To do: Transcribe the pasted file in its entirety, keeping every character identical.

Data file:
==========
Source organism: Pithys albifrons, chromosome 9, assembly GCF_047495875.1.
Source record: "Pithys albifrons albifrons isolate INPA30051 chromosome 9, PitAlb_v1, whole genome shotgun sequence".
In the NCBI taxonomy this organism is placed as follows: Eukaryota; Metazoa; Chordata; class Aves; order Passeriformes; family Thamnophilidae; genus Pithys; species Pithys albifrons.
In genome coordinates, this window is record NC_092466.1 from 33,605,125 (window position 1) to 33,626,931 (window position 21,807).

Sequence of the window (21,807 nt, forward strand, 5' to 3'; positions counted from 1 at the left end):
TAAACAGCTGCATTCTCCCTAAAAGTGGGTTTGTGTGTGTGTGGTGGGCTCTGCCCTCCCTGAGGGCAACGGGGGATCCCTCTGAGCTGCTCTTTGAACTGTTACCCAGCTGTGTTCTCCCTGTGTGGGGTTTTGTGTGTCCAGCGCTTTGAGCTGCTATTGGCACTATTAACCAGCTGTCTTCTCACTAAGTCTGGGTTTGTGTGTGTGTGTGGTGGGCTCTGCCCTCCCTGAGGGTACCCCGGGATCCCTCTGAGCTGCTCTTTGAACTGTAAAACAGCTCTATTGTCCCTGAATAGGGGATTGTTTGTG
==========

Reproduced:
Source organism: Pithys albifrons, chromosome 9, assembly GCF_047495875.1.
Source record: "Pithys albifrons albifrons isolate INPA30051 chromosome 9, PitAlb_v1, whole genome shotgun sequence".
In the NCBI taxonomy this organism is placed as follows: Eukaryota; Metazoa; Chordata; class Aves; order Passeriformes; family Thamnophilidae; genus Pithys; species Pithys albifrons.
In genome coordinates, this window is record NC_092466.1 from 33,605,125 (window position 1) to 33,626,931 (window position 21,807).

Sequence of the window (21,807 nt, forward strand, 5' to 3'; positions counted from 1 at the left end):
TAAACAGCTGCATTCTCCCTAAAAGTGGGTTTGTGTGTGTGTGGTGGGCTCTGCCCTCCCTGAGGGCAACGGGGGATCCCTCTGAGCTGCTCTTTGAACTGTTACCCAGCTGTGTTCTCCCTGTGTGGGGTTTTGTGTGTCCAGCGCTTTGAGCTGCTATTGGCACTATTAACCAGCTGTCTTCTCACTAAGTCTGGGTTTGTGTGTGTGTGTGGTGGGCTCTGCCCTCCCTGAGGGTACCCCGGGATCCCTCTGAGCTGCTCTTTGAACTGTAAAACAGCTCTATTGTCCCTGAATAGGGGATTGTTTGTG